But they are not great and the last couple of months have been particularly disappointing. Tax receipts have been soft: total tax was only 1.4 per cent up on March last year and in February was actually down by 2.7 per cent. These receipts are partly the reaction to the 50p top tax rate, which encouraged people to cut their earnings, and therefore reduced revenues. But it can't only be that, and they bode ill for the new financial year. They are also an uncomfortable backcloth to the first quarter GDP numbers published today. It is true these estimates are extremely unreliable, but the deficit figures are real numbers and I am afraid rather worrying ones.

h.mcrae@independent.co.uk

React Now

Latest stories from i100
Have you tried new the Independent Digital Edition apps?
iJobs Job Widget
iJobs General

SAP Business Analyst - Data Migration, £75,000, Manchester

£60000 - £75000 per annum + competitive: Progressive Recruitment: Senior SAP B...

SAP Data Migration Consultant, circa £65,000, Manchester

£55000 - £75000 per annum: Progressive Recruitment: Senior SAP Data Migration ...

SAP Data Migration Consultant, circa £65,000, Manchester

£55000 - £75000 per annum: Progressive Recruitment: Senior SAP Data Migration ...

MS Dynamics NAV Developer

£45000 - £50000 per annum + Benefits: Progressive Recruitment: MS Dynamics NAV...

Day In a Page

Read Next
 

L’Unita: The venerable organ of Italian communism breathes its last

Peter Popham
Yvette Cooper speaking at the Labour Party conference last year  

The tricky choices for Yvette Cooper if Labour wins power

Nigel Morris
Save the tiger: The day America’s love of backyard tigers led to a horrific bloodbath

The day America’s love of backyard tigers led to a horrific bloodbath

With only six per cent of the US population of these amazing big cats held in zoos, the Zanesville incident in 2011 was inevitable
Samuel Beckett's biographer reveals secrets of the writer's time as a French Resistance spy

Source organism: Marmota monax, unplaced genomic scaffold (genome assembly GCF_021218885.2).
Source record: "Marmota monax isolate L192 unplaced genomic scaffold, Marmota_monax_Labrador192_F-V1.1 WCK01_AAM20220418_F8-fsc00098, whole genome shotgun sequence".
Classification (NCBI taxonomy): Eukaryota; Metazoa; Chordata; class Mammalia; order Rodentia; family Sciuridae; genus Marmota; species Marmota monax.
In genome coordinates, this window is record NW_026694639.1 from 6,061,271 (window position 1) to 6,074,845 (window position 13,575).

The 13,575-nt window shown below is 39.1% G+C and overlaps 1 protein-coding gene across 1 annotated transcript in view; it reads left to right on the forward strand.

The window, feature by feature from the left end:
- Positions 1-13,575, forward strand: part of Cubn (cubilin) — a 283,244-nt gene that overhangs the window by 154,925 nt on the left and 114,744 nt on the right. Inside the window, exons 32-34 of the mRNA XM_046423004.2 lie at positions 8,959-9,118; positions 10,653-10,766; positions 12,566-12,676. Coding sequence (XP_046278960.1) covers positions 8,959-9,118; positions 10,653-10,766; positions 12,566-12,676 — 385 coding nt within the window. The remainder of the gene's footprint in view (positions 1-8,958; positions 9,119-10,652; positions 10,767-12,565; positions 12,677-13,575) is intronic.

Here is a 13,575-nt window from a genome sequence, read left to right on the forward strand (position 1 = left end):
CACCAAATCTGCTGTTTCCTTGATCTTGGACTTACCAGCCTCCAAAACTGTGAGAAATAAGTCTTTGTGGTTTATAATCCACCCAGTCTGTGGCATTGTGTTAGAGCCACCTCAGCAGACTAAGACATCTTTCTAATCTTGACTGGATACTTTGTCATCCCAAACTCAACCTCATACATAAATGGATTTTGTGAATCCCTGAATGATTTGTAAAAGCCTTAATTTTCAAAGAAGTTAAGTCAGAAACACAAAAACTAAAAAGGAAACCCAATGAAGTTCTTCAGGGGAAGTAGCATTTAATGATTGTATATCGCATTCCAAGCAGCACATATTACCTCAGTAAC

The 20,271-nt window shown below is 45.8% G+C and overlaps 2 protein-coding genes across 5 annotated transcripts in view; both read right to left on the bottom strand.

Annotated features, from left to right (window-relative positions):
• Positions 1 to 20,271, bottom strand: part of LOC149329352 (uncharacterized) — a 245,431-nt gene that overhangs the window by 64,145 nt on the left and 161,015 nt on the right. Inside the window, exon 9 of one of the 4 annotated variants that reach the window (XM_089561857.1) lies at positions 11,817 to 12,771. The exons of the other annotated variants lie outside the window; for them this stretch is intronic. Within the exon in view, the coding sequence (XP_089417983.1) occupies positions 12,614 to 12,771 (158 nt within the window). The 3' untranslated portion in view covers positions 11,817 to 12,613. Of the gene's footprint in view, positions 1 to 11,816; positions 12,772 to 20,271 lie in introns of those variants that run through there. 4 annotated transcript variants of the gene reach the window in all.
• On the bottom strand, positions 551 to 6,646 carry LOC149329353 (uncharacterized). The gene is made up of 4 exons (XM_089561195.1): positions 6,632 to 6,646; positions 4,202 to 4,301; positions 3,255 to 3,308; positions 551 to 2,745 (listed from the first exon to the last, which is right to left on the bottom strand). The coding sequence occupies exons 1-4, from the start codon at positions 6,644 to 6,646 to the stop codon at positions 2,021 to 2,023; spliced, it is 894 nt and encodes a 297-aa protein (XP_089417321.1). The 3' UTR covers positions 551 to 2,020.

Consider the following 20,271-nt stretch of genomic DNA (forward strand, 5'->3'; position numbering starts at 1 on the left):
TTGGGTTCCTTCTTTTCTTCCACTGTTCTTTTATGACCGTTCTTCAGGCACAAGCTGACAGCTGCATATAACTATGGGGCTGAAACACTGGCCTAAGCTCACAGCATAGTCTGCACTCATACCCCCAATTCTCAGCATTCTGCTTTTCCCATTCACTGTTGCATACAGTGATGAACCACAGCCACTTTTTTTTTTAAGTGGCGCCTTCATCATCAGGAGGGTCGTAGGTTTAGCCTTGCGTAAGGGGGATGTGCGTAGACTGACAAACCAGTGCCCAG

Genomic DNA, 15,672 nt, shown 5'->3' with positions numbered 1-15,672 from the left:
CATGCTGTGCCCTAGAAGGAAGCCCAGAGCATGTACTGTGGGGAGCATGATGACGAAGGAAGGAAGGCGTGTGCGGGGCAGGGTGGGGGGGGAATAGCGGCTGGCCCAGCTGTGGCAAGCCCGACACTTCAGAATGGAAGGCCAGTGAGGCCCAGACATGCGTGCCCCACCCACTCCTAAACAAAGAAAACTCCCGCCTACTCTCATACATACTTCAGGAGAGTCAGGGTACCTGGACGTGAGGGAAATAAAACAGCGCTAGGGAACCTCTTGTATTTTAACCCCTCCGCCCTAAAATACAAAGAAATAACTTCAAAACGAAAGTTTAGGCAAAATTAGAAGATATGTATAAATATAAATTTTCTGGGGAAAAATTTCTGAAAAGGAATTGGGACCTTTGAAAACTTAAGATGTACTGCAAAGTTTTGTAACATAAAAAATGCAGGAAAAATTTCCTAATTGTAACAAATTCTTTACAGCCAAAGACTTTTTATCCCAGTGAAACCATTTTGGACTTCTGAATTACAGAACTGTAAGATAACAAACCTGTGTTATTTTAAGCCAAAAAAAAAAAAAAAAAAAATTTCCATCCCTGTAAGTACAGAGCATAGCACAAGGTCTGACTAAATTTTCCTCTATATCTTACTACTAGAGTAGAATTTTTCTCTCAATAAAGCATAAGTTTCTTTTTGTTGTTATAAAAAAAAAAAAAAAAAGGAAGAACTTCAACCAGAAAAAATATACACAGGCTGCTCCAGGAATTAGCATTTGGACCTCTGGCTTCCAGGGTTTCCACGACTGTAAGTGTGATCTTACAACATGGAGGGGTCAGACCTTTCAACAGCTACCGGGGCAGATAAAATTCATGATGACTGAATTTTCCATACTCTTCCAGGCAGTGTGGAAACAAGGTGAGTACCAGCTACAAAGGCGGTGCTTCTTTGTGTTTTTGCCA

How Samuel Beckett became a French Resistance spy

As this year's Samuel Beckett festival opens in Enniskillen, James Knowlson, recalls how the Irish writer risked his life for liberty and narrowly escaped capture by the Gestapo
We will remember them: relatives still honour those who fought in the Great War

We will remember them

Relatives still honour those who fought in the Great War
Star Wars Episode VII is being shot on film - and now Kodak is launching a last-ditch bid to keep celluloid alive

Kodak's last-ditch bid to keep celluloid alive

Director J J Abrams and a few digital refuseniks shoot movies on film. Simon Usborne wonders what the fuss is about
Once stilted and melodramatic, Hollywood is giving acting in video games a makeover

Acting in video games gets a makeover

David Crookes meets two of the genre's most popular voices
Could our smartphones soon be diagnosing diseases via Health Kit and Google Fit?

Could smartphones soon be diagnosing diseases?

Health Kit and Google Fit have been described as "the beginning of a health revolution"
Ryanair has turned on the 'charm offensive' but can we learn to love the cut-price carrier again?

Can we learn to love Ryanair again?

Four recent travellers give their verdicts on the carrier's improved customer service
Billionaire founder of Spanx launches range of jeans that offers

Spanx launches range of jeans

The jeans come in two styles, multiple cuts and three washes and will go on sale in the UK in October
10 best over-ear headphones

Aural pleasure: 10 best over-ear headphones

Listen to your favourite tracks with this selection, offering everything from lambskin earmuffs to stainless steel
Commonwealth Games 2014: David Millar ready to serve up gold for his beloved Scotland in the end

Commonwealth Games

David Millar ready to serve up gold for his beloved Scotland in the end
UCI Mountain Bike World Cup 2014: Downhill all the way to the top for the Atherton siblings

UCI Mountain Bike World Cup

Downhill all the way to the top for the Atherton siblings
Save the tiger: The animals bred for bones on China’s tiger farms

The animals bred for bones on China’s tiger farms

The big cats kept in captivity to perform for paying audiences and then, when dead, their bodies used to fortify wine
A former custard factory, a Midlands bog and a Leeds cemetery all included in top 50 hidden spots in the UK

A former custard factory, a Midlands bog and a Leeds cemetery

Introducing the top 50 hidden spots in Britain
Ebola epidemic: Plagued by fear

Ebola epidemic: Plagued by fear

How a disease that has claimed fewer than 2,000 victims in its history has earned a place in the darkest corner of the public's imagination
Chris Pratt: From 'Parks and Recreation' to 'Guardians of the Galaxy'

From 'Parks and Recreation' to 'Guardians of the Galaxy'

He was homeless in Hawaii when he got his big break. Now the comic actor Chris Pratt is Hollywood's new favourite action star